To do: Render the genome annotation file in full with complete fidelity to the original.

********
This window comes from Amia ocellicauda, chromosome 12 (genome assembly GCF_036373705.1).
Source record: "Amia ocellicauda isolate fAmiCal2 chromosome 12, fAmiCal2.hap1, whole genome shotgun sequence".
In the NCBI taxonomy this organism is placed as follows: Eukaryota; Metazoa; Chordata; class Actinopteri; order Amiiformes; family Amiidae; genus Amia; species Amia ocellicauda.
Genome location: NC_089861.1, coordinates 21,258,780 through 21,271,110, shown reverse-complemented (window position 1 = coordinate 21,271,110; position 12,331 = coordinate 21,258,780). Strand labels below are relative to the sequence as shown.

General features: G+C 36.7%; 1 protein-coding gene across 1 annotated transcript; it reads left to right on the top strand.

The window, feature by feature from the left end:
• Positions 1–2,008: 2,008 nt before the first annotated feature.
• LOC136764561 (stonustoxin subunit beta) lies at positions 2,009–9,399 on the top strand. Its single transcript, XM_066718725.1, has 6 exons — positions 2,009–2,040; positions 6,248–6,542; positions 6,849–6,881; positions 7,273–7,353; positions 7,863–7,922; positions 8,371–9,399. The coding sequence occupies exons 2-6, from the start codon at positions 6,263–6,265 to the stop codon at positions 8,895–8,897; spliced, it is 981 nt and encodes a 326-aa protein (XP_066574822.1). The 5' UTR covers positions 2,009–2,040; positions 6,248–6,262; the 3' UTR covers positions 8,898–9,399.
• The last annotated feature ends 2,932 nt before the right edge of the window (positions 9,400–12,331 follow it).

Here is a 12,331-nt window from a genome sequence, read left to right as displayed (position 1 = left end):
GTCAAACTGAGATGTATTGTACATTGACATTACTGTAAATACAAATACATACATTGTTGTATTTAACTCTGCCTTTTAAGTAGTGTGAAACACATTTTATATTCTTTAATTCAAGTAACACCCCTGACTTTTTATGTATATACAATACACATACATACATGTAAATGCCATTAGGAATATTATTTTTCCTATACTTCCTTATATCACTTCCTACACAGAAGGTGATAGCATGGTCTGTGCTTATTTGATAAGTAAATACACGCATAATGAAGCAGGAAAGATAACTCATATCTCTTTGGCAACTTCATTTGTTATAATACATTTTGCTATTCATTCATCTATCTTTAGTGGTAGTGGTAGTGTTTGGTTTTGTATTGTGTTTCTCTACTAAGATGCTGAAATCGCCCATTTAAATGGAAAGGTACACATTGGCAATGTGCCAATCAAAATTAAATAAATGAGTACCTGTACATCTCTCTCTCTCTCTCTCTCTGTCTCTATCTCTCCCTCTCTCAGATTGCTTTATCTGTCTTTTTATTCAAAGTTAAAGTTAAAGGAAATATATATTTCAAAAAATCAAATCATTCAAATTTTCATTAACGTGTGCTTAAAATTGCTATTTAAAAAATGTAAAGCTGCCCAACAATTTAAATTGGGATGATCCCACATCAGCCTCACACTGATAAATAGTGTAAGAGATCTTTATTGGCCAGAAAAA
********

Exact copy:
This window comes from Amia ocellicauda, chromosome 12 (genome assembly GCF_036373705.1).
Source record: "Amia ocellicauda isolate fAmiCal2 chromosome 12, fAmiCal2.hap1, whole genome shotgun sequence".
In the NCBI taxonomy this organism is placed as follows: Eukaryota; Metazoa; Chordata; class Actinopteri; order Amiiformes; family Amiidae; genus Amia; species Amia ocellicauda.
Genome location: NC_089861.1, coordinates 21,258,780 through 21,271,110, shown reverse-complemented (window position 1 = coordinate 21,271,110; position 12,331 = coordinate 21,258,780). Strand labels below are relative to the sequence as shown.

General features: G+C 36.7%; 1 protein-coding gene across 1 annotated transcript; it reads left to right on the top strand.

The window, feature by feature from the left end:
• Positions 1–2,008: 2,008 nt before the first annotated feature.
• LOC136764561 (stonustoxin subunit beta) lies at positions 2,009–9,399 on the top strand. Its single transcript, XM_066718725.1, has 6 exons — positions 2,009–2,040; positions 6,248–6,542; positions 6,849–6,881; positions 7,273–7,353; positions 7,863–7,922; positions 8,371–9,399. The coding sequence occupies exons 2-6, from the start codon at positions 6,263–6,265 to the stop codon at positions 8,895–8,897; spliced, it is 981 nt and encodes a 326-aa protein (XP_066574822.1). The 5' UTR covers positions 2,009–2,040; positions 6,248–6,262; the 3' UTR covers positions 8,898–9,399.
• The last annotated feature ends 2,932 nt before the right edge of the window (positions 9,400–12,331 follow it).

Here is a 12,331-nt window from a genome sequence, read left to right as displayed (position 1 = left end):
GTCAAACTGAGATGTATTGTACATTGACATTACTGTAAATACAAATACATACATTGTTGTATTTAACTCTGCCTTTTAAGTAGTGTGAAACACATTTTATATTCTTTAATTCAAGTAACACCCCTGACTTTTTATGTATATACAATACACATACATACATGTAAATGCCATTAGGAATATTATTTTTCCTATACTTCCTTATATCACTTCCTACACAGAAGGTGATAGCATGGTCTGTGCTTATTTGATAAGTAAATACACGCATAATGAAGCAGGAAAGATAACTCATATCTCTTTGGCAACTTCATTTGTTATAATACATTTTGCTATTCATTCATCTATCTTTAGTGGTAGTGGTAGTGTTTGGTTTTGTATTGTGTTTCTCTACTAAGATGCTGAAATCGCCCATTTAAATGGAAAGGTACACATTGGCAATGTGCCAATCAAAATTAAATAAATGAGTACCTGTACATCTCTCTCTCTCTCTCTCTCTGTCTCTATCTCTCCCTCTCTCAGATTGCTTTATCTGTCTTTTTATTCAAAGTTAAAGTTAAAGGAAATATATATTTCAAAAAATCAAATCATTCAAATTTTCATTAACGTGTGCTTAAAATTGCTATTTAAAAAATGTAAAGCTGCCCAACAATTTAAATTGGGATGATCCCACATCAGCCTCACACTGATAAATAGTGTAAGAGATCTTTATTGGCCAGAAAAA